poppy field






The trip to Holland was timed to coincide with the 67th anniversary of Operation Market Garden. Highlights of the visit, therefore were a re-enactment of the parachute drops near Arnhem and a celebration of the event in the form of a drive past of vintage military vehicles.

These notes are my personal recollections, but others will most probably have other favourite places in a seven day visit that covered a lot of different places and events.

At this stage it is appropriate to acknowledge the efforts of the Tour organisers, George Hepworth, Gordon Naylor and our colleague in Holland - Peter van Dinther, who worked out the itinerary with his wife, Willia.  Many thanks to them for arranging everything for us.

We got off to a flying start with a visit to an air museum, which is on the site of an operational airbase.  The airfield was originally used by the Luftwaffe and many of the exhibits were found in and around the airfield.

Later in the day we had a stark reminder of the horrors of the German occupation of The Netherlands with a visit to Camp Vught, which was built as a concentration camp in which many people died or were transported to extermination camps.  A very poignant memorial recorded the names of the children who were transported to extermination camps.

On the second day of our trip we were fortunate to be joined by Arie Jan van Hees, who is an acknowledged expert on Operation Market Garden and is the author of a number of books on the subject.  He guided our coach along the route taken by the ground forces from the start point to where they finally halted.  Arie was able to point out the difficulties in the terrain and showed us places of interest along the route.  We continued on to Arnhem and halted next to the John Frost Bridge.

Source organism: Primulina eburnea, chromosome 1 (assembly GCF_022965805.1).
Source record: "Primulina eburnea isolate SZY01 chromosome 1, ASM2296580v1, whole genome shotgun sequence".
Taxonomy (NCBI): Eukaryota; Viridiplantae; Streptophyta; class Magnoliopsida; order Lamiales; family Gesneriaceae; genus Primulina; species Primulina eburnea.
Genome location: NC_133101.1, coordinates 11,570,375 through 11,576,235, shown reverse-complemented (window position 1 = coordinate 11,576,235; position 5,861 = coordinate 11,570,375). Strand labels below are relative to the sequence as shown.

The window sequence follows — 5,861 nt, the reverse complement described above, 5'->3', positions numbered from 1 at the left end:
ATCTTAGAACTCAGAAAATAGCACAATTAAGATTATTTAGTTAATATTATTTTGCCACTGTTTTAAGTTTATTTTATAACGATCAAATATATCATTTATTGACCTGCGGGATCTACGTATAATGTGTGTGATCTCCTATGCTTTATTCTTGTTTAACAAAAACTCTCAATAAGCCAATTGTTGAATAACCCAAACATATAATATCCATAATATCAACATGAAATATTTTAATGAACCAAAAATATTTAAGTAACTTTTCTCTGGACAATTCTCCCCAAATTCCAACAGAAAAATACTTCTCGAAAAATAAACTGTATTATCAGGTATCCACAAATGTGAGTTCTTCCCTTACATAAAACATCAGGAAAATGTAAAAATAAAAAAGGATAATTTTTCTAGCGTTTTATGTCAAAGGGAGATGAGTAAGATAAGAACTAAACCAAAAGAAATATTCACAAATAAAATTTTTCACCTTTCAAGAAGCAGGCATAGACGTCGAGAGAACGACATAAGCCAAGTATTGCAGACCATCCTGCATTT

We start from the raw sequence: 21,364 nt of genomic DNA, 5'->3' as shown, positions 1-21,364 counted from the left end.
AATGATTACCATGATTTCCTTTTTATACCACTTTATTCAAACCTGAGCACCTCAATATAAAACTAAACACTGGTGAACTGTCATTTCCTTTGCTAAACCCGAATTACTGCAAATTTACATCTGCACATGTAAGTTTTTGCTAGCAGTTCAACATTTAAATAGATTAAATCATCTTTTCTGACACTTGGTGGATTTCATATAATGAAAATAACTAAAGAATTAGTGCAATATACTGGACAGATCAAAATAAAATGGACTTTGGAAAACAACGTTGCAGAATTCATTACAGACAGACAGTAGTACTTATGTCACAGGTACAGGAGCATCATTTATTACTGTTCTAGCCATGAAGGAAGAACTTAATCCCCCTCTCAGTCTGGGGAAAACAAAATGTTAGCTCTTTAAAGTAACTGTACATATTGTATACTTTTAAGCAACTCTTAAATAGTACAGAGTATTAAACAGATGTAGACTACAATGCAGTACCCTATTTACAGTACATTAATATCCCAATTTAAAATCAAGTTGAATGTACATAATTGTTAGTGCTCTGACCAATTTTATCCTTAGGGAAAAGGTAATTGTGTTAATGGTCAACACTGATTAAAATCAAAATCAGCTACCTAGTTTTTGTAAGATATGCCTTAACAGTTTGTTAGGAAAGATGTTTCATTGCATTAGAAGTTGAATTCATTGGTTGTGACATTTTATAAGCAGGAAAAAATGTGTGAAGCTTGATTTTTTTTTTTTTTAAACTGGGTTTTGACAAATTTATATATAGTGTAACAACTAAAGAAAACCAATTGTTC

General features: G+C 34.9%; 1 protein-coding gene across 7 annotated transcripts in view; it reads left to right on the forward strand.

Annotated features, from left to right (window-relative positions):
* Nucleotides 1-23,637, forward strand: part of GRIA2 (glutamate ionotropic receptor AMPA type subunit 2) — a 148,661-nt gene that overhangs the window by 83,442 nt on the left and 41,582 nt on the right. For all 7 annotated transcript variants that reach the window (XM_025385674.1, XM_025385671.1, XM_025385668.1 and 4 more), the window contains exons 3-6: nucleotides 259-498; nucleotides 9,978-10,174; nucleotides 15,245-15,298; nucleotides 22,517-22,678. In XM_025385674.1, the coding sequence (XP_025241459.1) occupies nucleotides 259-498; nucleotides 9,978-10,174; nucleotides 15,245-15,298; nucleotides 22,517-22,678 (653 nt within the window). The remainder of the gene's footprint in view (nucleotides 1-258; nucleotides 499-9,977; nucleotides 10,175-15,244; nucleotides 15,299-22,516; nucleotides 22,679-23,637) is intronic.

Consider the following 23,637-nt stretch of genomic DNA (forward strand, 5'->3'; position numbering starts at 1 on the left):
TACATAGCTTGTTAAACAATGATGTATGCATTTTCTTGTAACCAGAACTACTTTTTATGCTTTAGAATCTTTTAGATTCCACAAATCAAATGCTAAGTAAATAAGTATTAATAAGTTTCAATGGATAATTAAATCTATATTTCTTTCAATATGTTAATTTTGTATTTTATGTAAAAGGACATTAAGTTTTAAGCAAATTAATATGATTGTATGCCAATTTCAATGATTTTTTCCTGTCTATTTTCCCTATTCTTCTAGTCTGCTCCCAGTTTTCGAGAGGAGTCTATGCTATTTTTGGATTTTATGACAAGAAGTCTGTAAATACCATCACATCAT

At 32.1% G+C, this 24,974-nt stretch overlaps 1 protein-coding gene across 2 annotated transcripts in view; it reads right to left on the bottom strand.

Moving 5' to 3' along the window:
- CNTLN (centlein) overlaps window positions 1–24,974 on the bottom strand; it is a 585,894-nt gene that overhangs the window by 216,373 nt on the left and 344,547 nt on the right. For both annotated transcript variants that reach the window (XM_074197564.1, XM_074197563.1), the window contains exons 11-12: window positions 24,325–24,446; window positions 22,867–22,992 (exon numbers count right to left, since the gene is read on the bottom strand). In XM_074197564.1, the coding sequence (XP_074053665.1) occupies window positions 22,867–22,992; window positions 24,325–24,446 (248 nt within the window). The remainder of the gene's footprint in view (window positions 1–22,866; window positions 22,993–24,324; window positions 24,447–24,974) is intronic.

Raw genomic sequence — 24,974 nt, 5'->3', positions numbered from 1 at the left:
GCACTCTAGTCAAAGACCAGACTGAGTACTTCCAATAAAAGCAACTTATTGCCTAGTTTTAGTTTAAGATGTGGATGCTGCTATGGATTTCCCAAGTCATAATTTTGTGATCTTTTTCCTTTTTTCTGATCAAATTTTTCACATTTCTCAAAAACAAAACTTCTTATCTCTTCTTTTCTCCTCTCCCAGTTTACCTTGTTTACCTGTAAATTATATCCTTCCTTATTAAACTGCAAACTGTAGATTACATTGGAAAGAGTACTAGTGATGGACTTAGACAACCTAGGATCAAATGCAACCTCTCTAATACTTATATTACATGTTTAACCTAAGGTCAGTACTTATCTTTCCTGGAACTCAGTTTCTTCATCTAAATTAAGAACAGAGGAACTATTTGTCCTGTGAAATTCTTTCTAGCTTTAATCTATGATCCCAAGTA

En route we conducted a simple ceremony at the War Cemetery and Peter Gibby, a WWII veteran laid a wreath on behalf of the branch for those killed in the operation.

Later in this packed day we stopped at Oosterbeek just a few miles from John Frost Bridge to listen to a talk by a local historian about the events centred around the church during the battle.  There was considerable action in the locality resulting in many wounded in action.  Famously a Dutch housewife, Kate ter Horst opened her house next to the church to take in the wounded and care for them.  Her British patients nicknamed her 'The Angel of Arnhem' and she was awarded an MBE after the war.

Saturday, 17th September was another eventful day.  We went to a heath, close to Oosterbeek and watched an airdrop.  During the course of the morning there were some 800 parachutes descending onto the heath as a reminder of the original operation 67 years ago. It was a most spectacular sight, witnessed by many local people as well as visitors from the UK, Poland and other countries.

In the afternoon we visited Oosterbeek.  The Airborne Museum had some interesting exhibits concerning Operation Market Garden.  There were a number of tableaux with sound and flashing lights that provided a convincing representation of the battle that raged in Arnhem all those years ago.

Later in the afternoon we saw a wonderful and sometimes amusing drive past of vintage military vehicles with passengers suitably attired for the occasion.

The following day we visited the National War and Resistance Museum, Liberty Park, at Overloon.  The very large collection of military vehicles from many countries is impressive.

There is a pleasant picnic area in the grounds of the museum where some of us enjoyed our lunch boxes.

The penultimate day of our visit was spent sight seeing in the beautiful towns of Marken and Volendam plus a visit to the Peace Palace in The Hague.

The final day of our trip included a visit to the war cemetery of Bergen op Zoom and a visit to the nearby grave of Guy Gibson.

After a lunch break we embarked on a boat to tour the nature reserve of Drimmelen Biesbosch.

Our guide explained to us that this remote and difficult terrain was the haunt of Dutch resistance fighters during the war.

A very pleasant final day was completed with a visit to the beautiful historic fortress town of Heusden.

Brian Berry